The Supreme Court is hearing arguments right now in King v. Burwell, a case that could thoroughly wreck Obamacare by nixing the insurance subsidies provided by the law for Americans in the 37 states that didn't set up their own health care exchanges. Earlier this week, I noted that a number of Republicans were getting nervous about the political ramifications of such a decision and were suggesting that Congress pass a "transitional" bill to keep the subsidies alive temporarily in order to avoid voter outrage over nightly news stories about sick people losing their coverage. If the justices gut the law, I argued, political expedience might save it for a while.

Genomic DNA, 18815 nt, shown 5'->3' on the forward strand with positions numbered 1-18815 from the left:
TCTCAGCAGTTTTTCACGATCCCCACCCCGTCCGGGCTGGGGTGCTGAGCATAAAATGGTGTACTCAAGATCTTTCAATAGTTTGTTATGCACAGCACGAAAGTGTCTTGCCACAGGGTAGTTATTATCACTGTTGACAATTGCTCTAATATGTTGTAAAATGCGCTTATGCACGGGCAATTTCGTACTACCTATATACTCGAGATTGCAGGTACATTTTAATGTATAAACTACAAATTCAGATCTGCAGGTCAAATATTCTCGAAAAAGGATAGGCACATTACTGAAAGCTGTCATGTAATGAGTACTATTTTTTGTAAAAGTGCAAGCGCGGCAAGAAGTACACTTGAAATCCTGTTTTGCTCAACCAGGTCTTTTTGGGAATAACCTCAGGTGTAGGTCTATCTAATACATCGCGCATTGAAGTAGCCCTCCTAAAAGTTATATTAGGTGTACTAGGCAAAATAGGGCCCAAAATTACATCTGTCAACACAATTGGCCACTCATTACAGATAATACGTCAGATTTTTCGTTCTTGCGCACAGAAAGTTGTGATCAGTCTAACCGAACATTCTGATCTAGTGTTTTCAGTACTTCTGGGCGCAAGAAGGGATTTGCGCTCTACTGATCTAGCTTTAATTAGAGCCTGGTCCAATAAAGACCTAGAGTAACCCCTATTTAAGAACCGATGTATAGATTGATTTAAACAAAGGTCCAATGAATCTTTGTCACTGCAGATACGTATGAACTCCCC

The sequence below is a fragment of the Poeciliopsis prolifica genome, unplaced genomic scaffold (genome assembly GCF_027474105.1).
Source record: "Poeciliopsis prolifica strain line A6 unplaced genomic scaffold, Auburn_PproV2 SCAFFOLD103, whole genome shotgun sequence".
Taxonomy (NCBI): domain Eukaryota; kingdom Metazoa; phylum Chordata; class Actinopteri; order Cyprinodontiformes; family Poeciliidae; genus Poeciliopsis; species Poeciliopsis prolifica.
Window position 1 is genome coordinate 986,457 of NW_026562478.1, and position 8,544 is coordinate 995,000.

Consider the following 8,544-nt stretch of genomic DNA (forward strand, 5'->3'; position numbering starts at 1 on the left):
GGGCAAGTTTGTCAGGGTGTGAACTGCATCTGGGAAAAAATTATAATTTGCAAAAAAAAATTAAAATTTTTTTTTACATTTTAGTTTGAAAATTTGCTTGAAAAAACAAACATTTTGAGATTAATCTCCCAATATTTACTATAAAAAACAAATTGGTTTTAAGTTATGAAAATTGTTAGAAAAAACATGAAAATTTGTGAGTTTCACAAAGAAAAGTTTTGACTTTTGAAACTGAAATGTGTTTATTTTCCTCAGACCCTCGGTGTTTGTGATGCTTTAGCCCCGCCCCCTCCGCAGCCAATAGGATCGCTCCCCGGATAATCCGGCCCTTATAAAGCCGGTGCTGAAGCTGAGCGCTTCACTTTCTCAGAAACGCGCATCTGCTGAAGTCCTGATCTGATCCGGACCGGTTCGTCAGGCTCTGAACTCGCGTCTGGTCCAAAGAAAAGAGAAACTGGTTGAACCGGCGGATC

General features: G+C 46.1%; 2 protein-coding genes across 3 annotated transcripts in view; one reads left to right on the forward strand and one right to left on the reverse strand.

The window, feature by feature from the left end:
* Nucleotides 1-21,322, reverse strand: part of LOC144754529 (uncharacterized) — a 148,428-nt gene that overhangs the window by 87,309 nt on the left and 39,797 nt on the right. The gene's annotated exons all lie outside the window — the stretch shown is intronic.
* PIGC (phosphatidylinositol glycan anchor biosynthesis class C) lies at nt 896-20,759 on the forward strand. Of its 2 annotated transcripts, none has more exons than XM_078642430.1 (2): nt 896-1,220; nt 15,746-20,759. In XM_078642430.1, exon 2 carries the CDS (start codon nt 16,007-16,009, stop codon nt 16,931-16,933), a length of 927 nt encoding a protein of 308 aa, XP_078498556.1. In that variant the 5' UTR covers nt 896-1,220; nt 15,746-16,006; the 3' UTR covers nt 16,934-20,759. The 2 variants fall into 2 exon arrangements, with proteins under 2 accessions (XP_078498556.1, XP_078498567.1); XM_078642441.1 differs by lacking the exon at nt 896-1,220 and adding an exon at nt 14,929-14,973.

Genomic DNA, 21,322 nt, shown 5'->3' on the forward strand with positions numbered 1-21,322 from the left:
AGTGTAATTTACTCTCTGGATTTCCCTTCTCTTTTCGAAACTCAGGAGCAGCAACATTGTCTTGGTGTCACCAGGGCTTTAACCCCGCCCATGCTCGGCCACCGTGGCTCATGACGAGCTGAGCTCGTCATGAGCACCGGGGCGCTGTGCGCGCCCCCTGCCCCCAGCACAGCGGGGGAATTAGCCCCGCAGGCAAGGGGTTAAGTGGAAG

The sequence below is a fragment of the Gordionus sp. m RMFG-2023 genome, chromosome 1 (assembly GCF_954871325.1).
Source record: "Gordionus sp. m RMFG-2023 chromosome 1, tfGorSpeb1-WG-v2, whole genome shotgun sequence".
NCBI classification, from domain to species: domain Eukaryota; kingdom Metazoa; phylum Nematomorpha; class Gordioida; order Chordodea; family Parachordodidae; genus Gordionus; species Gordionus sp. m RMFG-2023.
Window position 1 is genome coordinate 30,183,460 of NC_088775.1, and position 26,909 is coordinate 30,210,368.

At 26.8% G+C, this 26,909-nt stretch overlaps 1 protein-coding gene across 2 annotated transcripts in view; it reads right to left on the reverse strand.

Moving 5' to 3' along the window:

I might have spoken a little too soon. According to a new NBC/Wall Street Journal poll, just 54 percent of Americans say they want Congress to pass a law fixing the subsidies should the court strike them down. Thirty-five percent said Congress definitely should not. The rest said "it depends" or weren't sure. But crucially, there was a severe partisan split: Eight in 10 Democrats want lawmakers to restore the subsidies, while only 1 in 4 Republicans want them to. Since House GOP members are by far most concerned with placating their base and avoiding primary challenges, that suggests they won't have much reason to take action in the wake of a court ruling against the administration. Maybe public opinion will shift once voters actually witness the results of eliminating the subsidies, but that's obviously a hypothetical.